Unfortunately, there is only one known photograph
of Ernie and his air-crew, with 3 air-crew members absent from
the collage above. The RAF serviceman
on the left is a ground crew member and his name is unknown.
The full air-crew
compliment is listed below, however the name of the air-crew member
on the right is not known.
Ernie is in the centre with Flight Engineer,
Sgt CT Baker to his right, and Flight Sergeant BP Bennett
to his left. It is
believed that the air-crew member on the extreme right, with the
is almost certainly the aircraft's navigator, Flying Officer F. Chappell.
It is worthy of note that all Ernie's combat
missions were carried out at night.
Sergeant CT Baker, RAF
Flying Officer F Chappell, RAF
Sergeant LK Topham, RAF
Sergeant RJ Farrell, RAF
Sergeant ALN Vickery, RAF
Flight Sergeant BP Bennett, RAAF
of the operational information contained in this biography has been
obtained from the Internet with the main
source being the “467 - 463 Squadrons” Website created by Peter
Johnson of Caboolture, Qld.
(http://www.467463raafsquadrons.com/). I am especially indebted to
Peter and congratulate him on his
magnificent achievement in archiving this priceless RAAF history.
Peter has travelled to England on more
than one occasion to gather information and, as just part of this
work, he has personally photographed every
one of the 1,866 pages of the RAF Operations Record Books relevant
to RAAF 467 and RAAF 463 Squadrons.
Acknowledgment is also given for the work undertaken by the late
H.M. [Nobby] Blundell in gathering and archiving information about
RAAF No.467 and No.463 Squadrons.
The transcribed ‘de-briefing’ notes in this biography may be
validated by reference to the accompanying
photographs from the official RAF ‘Operations Record Books’. Cross
referencing has enabled validation of
other material and the source of such material accompanies each
The following two extracts refer to the fateful raid on Leipzig on
the night of the 19th
February 1944. These items are
contributions to the BBC’s online archive
and were made in recent years by former aircrew
of Bomber Command Lancasters although it is believed that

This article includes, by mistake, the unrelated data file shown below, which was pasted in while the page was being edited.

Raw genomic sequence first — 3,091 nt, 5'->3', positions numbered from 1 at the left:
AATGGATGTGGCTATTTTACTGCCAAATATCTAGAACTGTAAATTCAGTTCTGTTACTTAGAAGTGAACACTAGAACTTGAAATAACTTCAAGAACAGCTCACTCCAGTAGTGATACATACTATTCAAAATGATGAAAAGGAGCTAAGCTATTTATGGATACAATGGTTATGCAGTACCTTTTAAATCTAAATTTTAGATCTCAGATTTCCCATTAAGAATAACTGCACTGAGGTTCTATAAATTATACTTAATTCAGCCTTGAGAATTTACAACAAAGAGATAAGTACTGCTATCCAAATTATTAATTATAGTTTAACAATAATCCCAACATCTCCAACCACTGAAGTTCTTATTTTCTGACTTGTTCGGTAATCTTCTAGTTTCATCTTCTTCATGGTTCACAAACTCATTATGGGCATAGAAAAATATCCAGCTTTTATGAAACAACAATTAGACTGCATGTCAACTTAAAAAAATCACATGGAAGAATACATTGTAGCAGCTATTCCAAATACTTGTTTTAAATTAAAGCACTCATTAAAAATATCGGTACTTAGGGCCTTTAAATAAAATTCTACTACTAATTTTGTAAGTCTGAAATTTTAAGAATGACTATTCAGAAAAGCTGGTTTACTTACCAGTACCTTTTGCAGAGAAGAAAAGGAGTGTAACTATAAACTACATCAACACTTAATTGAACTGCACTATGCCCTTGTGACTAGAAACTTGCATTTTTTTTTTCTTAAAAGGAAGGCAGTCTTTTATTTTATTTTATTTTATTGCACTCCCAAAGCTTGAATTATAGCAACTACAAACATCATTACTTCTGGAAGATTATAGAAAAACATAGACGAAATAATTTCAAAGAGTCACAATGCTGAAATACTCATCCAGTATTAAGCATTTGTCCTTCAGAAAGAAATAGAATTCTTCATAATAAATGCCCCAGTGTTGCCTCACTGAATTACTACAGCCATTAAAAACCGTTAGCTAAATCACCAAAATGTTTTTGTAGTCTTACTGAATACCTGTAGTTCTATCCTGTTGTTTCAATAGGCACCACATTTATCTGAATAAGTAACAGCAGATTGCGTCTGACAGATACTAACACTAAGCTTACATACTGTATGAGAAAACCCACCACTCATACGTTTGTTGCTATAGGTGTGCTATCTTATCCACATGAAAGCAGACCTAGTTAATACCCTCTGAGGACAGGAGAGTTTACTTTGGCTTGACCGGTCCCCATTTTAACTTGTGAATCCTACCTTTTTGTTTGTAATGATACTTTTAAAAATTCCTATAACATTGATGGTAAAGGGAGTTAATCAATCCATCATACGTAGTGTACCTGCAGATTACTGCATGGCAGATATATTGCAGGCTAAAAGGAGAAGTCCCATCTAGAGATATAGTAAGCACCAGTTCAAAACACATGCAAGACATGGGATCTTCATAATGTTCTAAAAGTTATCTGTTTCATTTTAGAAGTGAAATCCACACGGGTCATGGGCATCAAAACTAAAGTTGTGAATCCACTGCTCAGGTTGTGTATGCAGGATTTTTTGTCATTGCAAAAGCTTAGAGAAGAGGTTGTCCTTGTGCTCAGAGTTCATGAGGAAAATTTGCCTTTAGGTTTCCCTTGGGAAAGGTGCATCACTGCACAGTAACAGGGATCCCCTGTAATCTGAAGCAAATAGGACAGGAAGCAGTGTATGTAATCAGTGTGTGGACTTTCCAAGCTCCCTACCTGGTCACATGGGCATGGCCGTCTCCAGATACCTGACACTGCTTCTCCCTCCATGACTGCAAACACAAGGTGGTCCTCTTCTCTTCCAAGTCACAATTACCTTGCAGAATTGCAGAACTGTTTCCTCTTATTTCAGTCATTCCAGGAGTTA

neither were members of 467 or 463 RAAF
The first item was contributed by Sgt Alan Morgan (Flight Engineer,
Lancaster JB 421):
“.... .... .... .... If the previous raid had been relatively quiet
for the squadron then the Leipzig trip proved to be
quite the opposite. Again Bomber Command put up over 800
aircraft, but this time, as they crossed the
Dutch coast, the German night-fighters were waiting, and a
running battle ensued all the way to the target.
Erroneous wind forecasts had many aircraft reaching the
target area too early: W/C Adams (J8466) had to
orbit three times and Lt. Stevens (ND 474) twice. S/L Miller
(JB 314) returned early in Q-Queenie with
generator problems but on landing gave the following report: “Sky
above the North Sea was filled with a/c
flying in all directions -- some wiser ones with navigation lights
on, most without -- three a/c seen to explode
in air, probably due to collision.”
was obvious to this observer that “see and be seen” was the
The second item was contributed by Brian Soper:
“On 19/02/44 we were routed to Leipzig. On this raid we took an
additional pilot, a ‘2nd Dicky’ trip, a first
raid for a new pilot. This was supposed to be unlucky — but
we made it. I believe this was also a diversion
raid: we were meant to distract the night fighters to Leipzig
while the main force went to Berlin. There was
10/10s full cloud which was very thin, but both ground and
sky markers were visible. The duration of this
trip was about 7 ¾ hours. The following night it was
Stuttgart, quite a standard raid with ground markers.”
Airframe Ice Accretion presented a serious problem to Bomber Command
as it was a common operational requirement
to fly in low and mid-level cloud, an environment where ice
accretion can occur. The cruising
altitudes of modern aircraft are generally above these levels and
consequently the potential is far less
prevalent to-day. Also, aircraft are now better equipped should the
problem be encountered at lower levels.
Ice Accretion can affect aircraft in two ways - (i) Air Frame &
Propeller Icing and (ii) Carburettor Icing.
Piston engines have either a fuel induction system based on
the carburettor or use a form of direct fuel
injection. Aircraft piston engines fitted with carburettors
are prone to ice accretion in the venturi (air intake)
and if this does occur it causes a substantial reduction in
power with the risk of complete engine failure if the
problem is not properly addressed. The Rolls Royce Merlin
engines fitted to Lancasters had carburetted fuel
induction systems up till 1943 when fuel injection systems
were introduced. Prior to this change, carburettor
icing presented a real hazard despite measures to address the
problem being available (‘carby heat’).
Air-frame icing occurs when sub-zero temperature water droplets
freeze on impact with airframe and
propeller components - (‘super-cooled’ droplets at altitude remain
in liquid form at temps below zero and
solidify on impact). Ice can build rapidly and has the potential to
distort the aerodynamic design and
efficiency to such an extent that the safety of the aircraft can be
seriously jeopardised. Many bombers had to
jettison their bomb load if encountering severe icing conditions
because of an inability to maintain height.
Glycol mixtures were used to combat ice accretion on the
windscreen and bomb aimer’s dome. Airframe
icing occurs only when flying in cloud but Carburettor ice may form
at any time.
WW2 People's War is an online archive of wartime memories
contributed by members of the public and gathered by
the BBC. The archive can be found at bbc.co.uk/ww2peopleswar.
here to return to place in text.